Medical students must demonstrate their ability to communicate effectively with members of the medical community and with patients and their families from all socioeconomic and cultural backgrounds. (ED-10)

ICS-1   Demonstrate respectful and effective verbal and non-verbal interpersonal communication skills with patients.

ICS-2   Discuss diagnostic and treatment options in a manner that will facilitate the participation of patients and their families in shared decision-making.

ICS-3  Communicate effectively with members, including both physician and non-physician professionals, of the health care team.

ICS-4  Maintain accurate and thorough medical records and written documents.

IV. Professionalism

Medical students must demonstrate a commitment to professional responsibilities, adherence to ethical behaviors, and sensitivity to patients of diverse backgrounds.

PROF-1  Maintain a professionally appropriate demeanor, exhibit high standards of professional integrity, and demonstrate an awareness of potential conflicts of interest.

PROF-2   Apply legal and ethical principles governing the physician-patient relationship to interactions with patients and their families.

PROF-3  Act in the patient’s best interest and serve as a patient advocate.

PROF-4   Work collaboratively and effectively in interprofessional teams.
PROF-5  Treat all patients and patients’ family members  respectfully and compassionately with respect for privacy.

V. Systems-based practice

Medical students must demonstrate an awareness of the larger context and system of health care and its impact on patients and the practice of medicine.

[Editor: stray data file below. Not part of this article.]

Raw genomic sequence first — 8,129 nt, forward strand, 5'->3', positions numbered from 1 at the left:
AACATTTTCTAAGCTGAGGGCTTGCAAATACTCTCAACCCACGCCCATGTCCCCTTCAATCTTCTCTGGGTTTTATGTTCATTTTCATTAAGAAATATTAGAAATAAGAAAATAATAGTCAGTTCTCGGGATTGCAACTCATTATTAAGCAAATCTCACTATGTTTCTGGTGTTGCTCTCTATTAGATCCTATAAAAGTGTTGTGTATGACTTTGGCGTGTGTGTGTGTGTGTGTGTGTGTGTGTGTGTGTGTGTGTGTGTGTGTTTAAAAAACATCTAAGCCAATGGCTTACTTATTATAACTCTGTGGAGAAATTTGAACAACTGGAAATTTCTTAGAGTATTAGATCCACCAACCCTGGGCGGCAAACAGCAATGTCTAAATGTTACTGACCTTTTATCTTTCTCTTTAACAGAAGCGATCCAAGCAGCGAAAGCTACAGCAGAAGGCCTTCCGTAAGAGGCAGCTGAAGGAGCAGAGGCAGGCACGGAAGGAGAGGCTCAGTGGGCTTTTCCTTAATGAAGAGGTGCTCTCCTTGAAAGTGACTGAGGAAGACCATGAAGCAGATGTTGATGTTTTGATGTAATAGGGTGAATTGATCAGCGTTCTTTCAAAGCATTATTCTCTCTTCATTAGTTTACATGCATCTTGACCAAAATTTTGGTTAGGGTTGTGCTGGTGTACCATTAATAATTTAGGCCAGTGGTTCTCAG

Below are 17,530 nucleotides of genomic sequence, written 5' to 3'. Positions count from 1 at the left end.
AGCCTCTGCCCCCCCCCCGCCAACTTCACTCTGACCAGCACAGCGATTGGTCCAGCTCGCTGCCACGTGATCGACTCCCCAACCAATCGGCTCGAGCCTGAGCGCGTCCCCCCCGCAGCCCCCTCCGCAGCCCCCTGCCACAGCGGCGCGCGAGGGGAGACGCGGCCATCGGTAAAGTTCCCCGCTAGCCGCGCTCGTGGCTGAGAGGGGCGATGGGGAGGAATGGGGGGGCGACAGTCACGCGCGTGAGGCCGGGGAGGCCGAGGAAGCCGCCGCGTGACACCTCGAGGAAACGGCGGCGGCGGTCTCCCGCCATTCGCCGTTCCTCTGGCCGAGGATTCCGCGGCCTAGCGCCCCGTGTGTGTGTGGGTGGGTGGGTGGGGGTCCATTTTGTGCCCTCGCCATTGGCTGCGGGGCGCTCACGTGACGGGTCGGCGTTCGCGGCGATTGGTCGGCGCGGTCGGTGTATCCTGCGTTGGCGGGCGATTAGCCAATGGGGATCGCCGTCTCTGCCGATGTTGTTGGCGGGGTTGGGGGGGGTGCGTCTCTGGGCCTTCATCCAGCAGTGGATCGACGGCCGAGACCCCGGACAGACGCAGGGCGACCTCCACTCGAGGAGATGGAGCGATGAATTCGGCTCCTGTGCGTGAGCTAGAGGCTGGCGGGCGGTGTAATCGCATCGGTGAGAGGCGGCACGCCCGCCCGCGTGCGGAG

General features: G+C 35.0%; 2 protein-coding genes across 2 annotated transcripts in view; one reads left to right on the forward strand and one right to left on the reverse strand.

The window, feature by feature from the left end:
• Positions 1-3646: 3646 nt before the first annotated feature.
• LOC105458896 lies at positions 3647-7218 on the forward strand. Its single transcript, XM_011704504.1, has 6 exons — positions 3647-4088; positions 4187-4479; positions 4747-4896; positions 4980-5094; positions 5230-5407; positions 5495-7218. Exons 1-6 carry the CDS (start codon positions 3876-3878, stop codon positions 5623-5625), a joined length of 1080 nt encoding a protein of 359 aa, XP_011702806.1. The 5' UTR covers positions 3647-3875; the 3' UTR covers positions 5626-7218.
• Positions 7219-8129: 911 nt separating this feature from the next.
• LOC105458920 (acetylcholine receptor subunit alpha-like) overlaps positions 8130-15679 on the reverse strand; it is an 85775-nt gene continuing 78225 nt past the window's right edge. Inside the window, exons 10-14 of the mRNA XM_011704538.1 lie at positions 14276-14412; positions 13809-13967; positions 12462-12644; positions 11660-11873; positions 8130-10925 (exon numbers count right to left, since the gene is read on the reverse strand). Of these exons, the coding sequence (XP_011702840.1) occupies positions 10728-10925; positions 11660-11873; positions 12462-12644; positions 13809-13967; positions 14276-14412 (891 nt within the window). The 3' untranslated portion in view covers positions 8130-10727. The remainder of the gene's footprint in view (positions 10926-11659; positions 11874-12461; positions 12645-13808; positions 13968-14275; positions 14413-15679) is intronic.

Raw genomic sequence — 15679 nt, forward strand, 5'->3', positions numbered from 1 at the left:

SBP-1  Demonstrate a knowledge  of the U.S. health care delivery system, including the impact of financing, health policy, and the regulatory structure on health care.

SBP-2   Describe how health care disparities impact access and delivery of medical care for individuals and describe strategies for addressing these disparities.

SBP-3  Recognize the need for cost awareness and the role of risk benefit analysis in patient and population-based care.

SBP-4   Define patient safety and quality improvement, and discuss strategies to maximize the safety and quality of patient care.

VI. Practice-based learning and improvement

Medical students must demonstrate the ability to investigate and evaluate their care of patients, to appraise and assimilate scientific evidence, and to continuously improve their patient care skills based on external feedback and self-evaluation.

PBLI-1  Demonstrate the skills needed for life-long learning including the ability to identify and address personal strengths and weaknesses to incorporate formative feedback, and to self-assess knowledge and performance to develop a self-improvement plan.

PBLI-2  Apply an evidence-based approach to medical practice through selecting, appraising, and utilizing evidence from scientific studies related to clinical questions and patients’ health problems.

PBLI-3  Participate in the education of peers and other members of the health care team.

PBLI-4   Identify and address biases (both personal and in others) that may impact health care delivery.